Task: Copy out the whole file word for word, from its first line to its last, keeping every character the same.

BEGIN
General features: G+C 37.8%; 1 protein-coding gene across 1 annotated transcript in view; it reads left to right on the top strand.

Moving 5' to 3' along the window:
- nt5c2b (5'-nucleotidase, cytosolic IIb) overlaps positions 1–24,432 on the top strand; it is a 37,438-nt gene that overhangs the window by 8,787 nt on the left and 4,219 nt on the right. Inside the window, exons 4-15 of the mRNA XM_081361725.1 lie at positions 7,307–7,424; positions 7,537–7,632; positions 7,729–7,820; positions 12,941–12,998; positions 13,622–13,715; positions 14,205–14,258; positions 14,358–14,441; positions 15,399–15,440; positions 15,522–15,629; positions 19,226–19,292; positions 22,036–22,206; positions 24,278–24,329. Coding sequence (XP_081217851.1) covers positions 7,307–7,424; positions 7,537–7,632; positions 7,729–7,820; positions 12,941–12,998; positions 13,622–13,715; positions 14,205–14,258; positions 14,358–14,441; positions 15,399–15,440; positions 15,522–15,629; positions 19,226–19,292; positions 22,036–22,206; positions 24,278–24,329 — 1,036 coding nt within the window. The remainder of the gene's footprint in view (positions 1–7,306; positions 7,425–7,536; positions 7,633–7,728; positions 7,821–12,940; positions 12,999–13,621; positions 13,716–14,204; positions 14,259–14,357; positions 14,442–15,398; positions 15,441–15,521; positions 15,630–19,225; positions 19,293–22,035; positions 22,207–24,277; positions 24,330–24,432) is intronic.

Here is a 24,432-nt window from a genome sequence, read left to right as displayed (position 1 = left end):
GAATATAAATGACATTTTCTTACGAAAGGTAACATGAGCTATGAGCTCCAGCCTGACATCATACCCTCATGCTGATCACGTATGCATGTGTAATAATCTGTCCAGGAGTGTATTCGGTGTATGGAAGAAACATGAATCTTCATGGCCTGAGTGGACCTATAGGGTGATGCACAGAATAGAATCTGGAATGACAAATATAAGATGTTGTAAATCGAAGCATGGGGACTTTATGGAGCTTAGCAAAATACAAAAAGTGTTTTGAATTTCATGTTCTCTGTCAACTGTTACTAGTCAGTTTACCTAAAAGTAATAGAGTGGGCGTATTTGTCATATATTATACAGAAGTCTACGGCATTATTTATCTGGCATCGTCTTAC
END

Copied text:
General features: G+C 37.8%; 1 protein-coding gene across 1 annotated transcript in view; it reads left to right on the top strand.

Moving 5' to 3' along the window:
- nt5c2b (5'-nucleotidase, cytosolic IIb) overlaps positions 1–24,432 on the top strand; it is a 37,438-nt gene that overhangs the window by 8,787 nt on the left and 4,219 nt on the right. Inside the window, exons 4-15 of the mRNA XM_081361725.1 lie at positions 7,307–7,424; positions 7,537–7,632; positions 7,729–7,820; positions 12,941–12,998; positions 13,622–13,715; positions 14,205–14,258; positions 14,358–14,441; positions 15,399–15,440; positions 15,522–15,629; positions 19,226–19,292; positions 22,036–22,206; positions 24,278–24,329. Coding sequence (XP_081217851.1) covers positions 7,307–7,424; positions 7,537–7,632; positions 7,729–7,820; positions 12,941–12,998; positions 13,622–13,715; positions 14,205–14,258; positions 14,358–14,441; positions 15,399–15,440; positions 15,522–15,629; positions 19,226–19,292; positions 22,036–22,206; positions 24,278–24,329 — 1,036 coding nt within the window. The remainder of the gene's footprint in view (positions 1–7,306; positions 7,425–7,536; positions 7,633–7,728; positions 7,821–12,940; positions 12,999–13,621; positions 13,716–14,204; positions 14,259–14,357; positions 14,442–15,398; positions 15,441–15,521; positions 15,630–19,225; positions 19,293–22,035; positions 22,207–24,277; positions 24,330–24,432) is intronic.

Here is a 24,432-nt window from a genome sequence, read left to right as displayed (position 1 = left end):
GAATATAAATGACATTTTCTTACGAAAGGTAACATGAGCTATGAGCTCCAGCCTGACATCATACCCTCATGCTGATCACGTATGCATGTGTAATAATCTGTCCAGGAGTGTATTCGGTGTATGGAAGAAACATGAATCTTCATGGCCTGAGTGGACCTATAGGGTGATGCACAGAATAGAATCTGGAATGACAAATATAAGATGTTGTAAATCGAAGCATGGGGACTTTATGGAGCTTAGCAAAATACAAAAAGTGTTTTGAATTTCATGTTCTCTGTCAACTGTTACTAGTCAGTTTACCTAAAAGTAATAGAGTGGGCGTATTTGTCATATATTATACAGAAGTCTACGGCATTATTTATCTGGCATCGTCTTAC